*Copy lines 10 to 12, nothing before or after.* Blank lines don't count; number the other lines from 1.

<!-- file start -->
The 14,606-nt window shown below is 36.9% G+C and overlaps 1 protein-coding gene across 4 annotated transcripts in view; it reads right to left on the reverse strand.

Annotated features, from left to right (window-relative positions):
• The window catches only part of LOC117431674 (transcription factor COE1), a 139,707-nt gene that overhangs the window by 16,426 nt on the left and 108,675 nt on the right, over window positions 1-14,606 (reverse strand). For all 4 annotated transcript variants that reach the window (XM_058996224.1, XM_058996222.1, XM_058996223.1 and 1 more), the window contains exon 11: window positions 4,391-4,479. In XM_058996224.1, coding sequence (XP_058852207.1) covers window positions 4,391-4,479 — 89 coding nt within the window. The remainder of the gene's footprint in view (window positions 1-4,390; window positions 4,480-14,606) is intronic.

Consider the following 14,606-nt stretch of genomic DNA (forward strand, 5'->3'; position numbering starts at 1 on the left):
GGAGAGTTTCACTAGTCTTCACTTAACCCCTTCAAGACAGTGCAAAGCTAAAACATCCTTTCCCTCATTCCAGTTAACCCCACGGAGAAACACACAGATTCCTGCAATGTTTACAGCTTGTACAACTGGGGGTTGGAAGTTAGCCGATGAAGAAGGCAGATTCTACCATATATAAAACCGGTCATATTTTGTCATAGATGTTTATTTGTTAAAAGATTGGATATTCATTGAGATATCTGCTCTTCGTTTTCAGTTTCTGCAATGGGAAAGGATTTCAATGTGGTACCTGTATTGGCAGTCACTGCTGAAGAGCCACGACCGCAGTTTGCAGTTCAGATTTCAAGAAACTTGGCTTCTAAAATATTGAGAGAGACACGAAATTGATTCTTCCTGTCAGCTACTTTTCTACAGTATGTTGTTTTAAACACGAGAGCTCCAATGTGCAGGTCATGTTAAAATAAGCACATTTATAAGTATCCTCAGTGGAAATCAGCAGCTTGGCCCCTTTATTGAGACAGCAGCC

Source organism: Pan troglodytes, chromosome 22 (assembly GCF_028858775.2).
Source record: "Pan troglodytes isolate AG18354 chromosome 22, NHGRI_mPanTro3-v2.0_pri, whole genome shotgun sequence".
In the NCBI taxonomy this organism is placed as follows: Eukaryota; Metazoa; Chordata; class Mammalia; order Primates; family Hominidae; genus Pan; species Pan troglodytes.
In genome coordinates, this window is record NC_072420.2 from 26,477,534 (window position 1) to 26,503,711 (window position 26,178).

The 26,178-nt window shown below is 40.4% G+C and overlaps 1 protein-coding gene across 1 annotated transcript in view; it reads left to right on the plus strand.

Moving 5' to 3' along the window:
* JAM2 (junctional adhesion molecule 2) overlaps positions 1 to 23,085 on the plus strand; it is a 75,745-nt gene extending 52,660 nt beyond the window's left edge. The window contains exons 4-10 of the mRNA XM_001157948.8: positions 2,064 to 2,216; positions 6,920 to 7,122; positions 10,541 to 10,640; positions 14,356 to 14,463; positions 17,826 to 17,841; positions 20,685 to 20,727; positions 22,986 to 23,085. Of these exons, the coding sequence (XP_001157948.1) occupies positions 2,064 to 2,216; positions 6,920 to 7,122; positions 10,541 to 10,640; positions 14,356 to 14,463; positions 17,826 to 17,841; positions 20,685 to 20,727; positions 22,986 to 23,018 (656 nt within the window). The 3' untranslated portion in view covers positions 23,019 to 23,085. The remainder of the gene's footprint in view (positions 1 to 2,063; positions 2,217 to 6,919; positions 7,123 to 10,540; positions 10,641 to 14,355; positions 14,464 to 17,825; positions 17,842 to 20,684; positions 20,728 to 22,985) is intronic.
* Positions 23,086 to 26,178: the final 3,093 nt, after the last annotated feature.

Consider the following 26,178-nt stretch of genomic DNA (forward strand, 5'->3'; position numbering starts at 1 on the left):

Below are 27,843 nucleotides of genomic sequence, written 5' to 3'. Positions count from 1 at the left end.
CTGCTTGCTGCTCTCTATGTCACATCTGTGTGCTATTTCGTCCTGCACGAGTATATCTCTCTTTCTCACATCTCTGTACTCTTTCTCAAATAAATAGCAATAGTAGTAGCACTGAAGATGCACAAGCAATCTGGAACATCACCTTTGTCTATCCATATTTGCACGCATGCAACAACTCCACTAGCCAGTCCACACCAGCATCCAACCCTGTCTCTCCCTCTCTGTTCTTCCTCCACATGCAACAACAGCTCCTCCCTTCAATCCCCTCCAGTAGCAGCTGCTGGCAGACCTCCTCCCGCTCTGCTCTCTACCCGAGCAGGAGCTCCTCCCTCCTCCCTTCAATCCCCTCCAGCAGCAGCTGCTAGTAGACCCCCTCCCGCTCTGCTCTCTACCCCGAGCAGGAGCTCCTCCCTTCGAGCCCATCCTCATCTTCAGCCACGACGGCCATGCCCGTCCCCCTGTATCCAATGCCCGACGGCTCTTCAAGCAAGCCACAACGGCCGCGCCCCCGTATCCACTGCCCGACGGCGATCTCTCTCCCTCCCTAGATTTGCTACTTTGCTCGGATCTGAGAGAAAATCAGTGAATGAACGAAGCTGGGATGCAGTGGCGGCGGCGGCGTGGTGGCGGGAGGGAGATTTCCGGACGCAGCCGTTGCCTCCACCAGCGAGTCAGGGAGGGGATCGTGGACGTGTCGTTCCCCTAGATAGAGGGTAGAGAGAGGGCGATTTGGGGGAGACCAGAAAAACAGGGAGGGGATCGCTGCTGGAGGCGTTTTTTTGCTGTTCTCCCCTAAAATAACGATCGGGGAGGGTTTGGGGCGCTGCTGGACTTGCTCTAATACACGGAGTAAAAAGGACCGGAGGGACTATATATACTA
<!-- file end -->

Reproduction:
The 26,178-nt window shown below is 40.4% G+C and overlaps 1 protein-coding gene across 1 annotated transcript in view; it reads left to right on the plus strand.

Moving 5' to 3' along the window:
* JAM2 (junctional adhesion molecule 2) overlaps positions 1 to 23,085 on the plus strand; it is a 75,745-nt gene extending 52,660 nt beyond the window's left edge. The window contains exons 4-10 of the mRNA XM_001157948.8: positions 2,064 to 2,216; positions 6,920 to 7,122; positions 10,541 to 10,640; positions 14,356 to 14,463; positions 17,826 to 17,841; positions 20,685 to 20,727; positions 22,986 to 23,085. Of these exons, the coding sequence (XP_001157948.1) occupies positions 2,064 to 2,216; positions 6,920 to 7,122; positions 10,541 to 10,640; positions 14,356 to 14,463; positions 17,826 to 17,841; positions 20,685 to 20,727; positions 22,986 to 23,018 (656 nt within the window). The 3' untranslated portion in view covers positions 23,019 to 23,085. The remainder of the gene's footprint in view (positions 1 to 2,063; positions 2,217 to 6,919; positions 7,123 to 10,540; positions 10,641 to 14,355; positions 14,464 to 17,825; positions 17,842 to 20,684; positions 20,728 to 22,985) is intronic.